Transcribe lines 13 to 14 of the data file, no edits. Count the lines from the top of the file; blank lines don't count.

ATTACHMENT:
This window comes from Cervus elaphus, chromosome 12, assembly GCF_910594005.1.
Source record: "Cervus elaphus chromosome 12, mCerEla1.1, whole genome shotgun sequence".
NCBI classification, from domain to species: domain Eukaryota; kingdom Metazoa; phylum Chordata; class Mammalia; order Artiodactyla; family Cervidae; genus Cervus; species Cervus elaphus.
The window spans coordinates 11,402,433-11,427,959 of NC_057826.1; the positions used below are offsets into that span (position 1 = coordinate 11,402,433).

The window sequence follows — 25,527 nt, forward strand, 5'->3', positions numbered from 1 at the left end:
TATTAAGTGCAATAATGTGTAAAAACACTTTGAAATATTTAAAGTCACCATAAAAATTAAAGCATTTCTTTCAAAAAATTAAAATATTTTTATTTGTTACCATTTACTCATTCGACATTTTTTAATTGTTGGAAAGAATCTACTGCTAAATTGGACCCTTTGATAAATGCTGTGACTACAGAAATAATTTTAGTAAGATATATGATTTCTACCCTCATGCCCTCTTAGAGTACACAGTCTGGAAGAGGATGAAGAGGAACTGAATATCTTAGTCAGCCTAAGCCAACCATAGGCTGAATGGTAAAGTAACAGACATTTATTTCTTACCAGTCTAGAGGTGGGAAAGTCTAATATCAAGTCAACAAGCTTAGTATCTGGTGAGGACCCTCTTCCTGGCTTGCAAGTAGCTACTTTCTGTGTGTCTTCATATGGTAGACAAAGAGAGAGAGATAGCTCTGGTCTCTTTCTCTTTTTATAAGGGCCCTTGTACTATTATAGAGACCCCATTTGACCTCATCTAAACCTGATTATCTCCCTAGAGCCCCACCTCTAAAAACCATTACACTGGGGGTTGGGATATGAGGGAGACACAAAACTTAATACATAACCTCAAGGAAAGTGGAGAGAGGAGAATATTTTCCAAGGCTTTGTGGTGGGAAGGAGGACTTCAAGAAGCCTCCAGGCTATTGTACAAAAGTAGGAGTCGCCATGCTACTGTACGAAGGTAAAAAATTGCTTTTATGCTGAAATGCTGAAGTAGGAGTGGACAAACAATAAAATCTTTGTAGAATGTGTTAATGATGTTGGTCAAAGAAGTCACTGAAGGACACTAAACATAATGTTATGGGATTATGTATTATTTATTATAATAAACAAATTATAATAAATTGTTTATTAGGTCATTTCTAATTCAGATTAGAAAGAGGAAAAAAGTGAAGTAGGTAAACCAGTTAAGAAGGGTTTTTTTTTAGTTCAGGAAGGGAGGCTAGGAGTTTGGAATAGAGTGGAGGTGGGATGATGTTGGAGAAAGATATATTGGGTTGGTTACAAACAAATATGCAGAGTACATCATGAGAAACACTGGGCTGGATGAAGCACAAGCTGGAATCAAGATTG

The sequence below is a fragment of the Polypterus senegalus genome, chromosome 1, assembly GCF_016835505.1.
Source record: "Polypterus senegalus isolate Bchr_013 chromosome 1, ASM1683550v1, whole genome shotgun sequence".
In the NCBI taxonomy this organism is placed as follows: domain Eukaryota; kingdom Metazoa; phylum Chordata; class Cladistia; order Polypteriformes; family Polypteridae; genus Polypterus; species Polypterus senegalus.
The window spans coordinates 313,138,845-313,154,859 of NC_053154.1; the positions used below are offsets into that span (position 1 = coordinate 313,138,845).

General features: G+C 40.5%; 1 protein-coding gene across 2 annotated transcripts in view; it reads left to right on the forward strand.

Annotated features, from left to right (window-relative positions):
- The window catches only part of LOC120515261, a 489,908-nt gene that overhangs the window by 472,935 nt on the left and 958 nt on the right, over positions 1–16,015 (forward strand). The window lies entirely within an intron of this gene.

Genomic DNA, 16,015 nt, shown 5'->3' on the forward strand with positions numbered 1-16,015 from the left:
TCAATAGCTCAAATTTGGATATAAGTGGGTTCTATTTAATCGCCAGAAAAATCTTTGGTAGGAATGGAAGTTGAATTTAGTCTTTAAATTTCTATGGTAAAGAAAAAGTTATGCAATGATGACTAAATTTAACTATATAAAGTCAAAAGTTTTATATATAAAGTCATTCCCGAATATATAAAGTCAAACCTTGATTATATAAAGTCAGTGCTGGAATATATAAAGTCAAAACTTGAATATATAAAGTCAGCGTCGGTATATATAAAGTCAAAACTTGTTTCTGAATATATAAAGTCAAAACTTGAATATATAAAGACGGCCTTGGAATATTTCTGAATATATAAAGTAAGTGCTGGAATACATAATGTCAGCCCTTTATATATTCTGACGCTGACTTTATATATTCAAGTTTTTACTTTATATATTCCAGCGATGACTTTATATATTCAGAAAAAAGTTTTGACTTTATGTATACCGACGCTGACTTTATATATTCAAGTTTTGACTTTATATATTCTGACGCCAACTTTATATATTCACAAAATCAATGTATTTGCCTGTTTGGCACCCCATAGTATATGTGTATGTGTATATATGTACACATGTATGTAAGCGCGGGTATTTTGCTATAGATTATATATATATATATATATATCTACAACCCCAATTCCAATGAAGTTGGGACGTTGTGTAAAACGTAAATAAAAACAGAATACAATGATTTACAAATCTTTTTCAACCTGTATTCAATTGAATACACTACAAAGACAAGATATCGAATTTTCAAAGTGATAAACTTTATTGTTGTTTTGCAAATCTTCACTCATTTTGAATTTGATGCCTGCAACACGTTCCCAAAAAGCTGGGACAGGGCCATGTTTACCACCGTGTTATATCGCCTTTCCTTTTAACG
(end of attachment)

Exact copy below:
- The window catches only part of LOC120515261, a 489,908-nt gene that overhangs the window by 472,935 nt on the left and 958 nt on the right, over positions 1–16,015 (forward strand). The window lies entirely within an intron of this gene.

Genomic DNA, 16,015 nt, shown 5'->3' on the forward strand with positions numbered 1-16,015 from the left: